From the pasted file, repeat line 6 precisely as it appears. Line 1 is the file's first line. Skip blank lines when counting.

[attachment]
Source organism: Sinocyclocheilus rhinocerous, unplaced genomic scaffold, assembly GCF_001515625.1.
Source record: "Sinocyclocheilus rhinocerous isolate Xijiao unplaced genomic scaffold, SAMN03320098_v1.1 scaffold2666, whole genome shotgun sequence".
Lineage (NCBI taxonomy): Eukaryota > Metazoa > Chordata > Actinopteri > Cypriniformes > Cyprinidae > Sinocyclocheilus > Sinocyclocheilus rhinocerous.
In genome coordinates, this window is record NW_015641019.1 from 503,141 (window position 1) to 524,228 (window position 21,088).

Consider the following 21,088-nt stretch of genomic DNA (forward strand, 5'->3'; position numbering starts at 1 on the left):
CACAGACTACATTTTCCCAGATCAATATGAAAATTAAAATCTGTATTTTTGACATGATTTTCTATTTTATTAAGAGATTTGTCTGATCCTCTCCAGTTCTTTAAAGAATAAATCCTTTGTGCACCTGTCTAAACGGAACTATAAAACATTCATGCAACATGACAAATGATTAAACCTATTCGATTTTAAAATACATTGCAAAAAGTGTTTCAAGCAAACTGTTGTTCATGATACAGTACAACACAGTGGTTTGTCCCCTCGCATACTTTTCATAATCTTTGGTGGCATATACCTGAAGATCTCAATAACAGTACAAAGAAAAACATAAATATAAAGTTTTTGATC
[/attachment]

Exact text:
CACAGACTACATTTTCCCAGATCAATATGAAAATTAAAATCTGTATTTTTGACATGATTTTCTATTTTATTAAGAGATTTGTCTGATCCTCTCCAGTTCTTTAAAGAATAAATCCTTTGTGCACCTGTCTAAACGGAACTATAAAACATTCATGCAACATGACAAATGATTAAACCTATTCGATTTTAAAATACATTGCAAAAAGTGTTTCAAGCAAACTGTTGTTCATGATACAGTACAACACAGTGGTTTGTCCCCTCGCATACTTTTCATAATCTTTGGTGGCATATACCTGAAGATCTCAATAACAGTACAAAGAAAAACATAAATATAAAGTTTTTGATC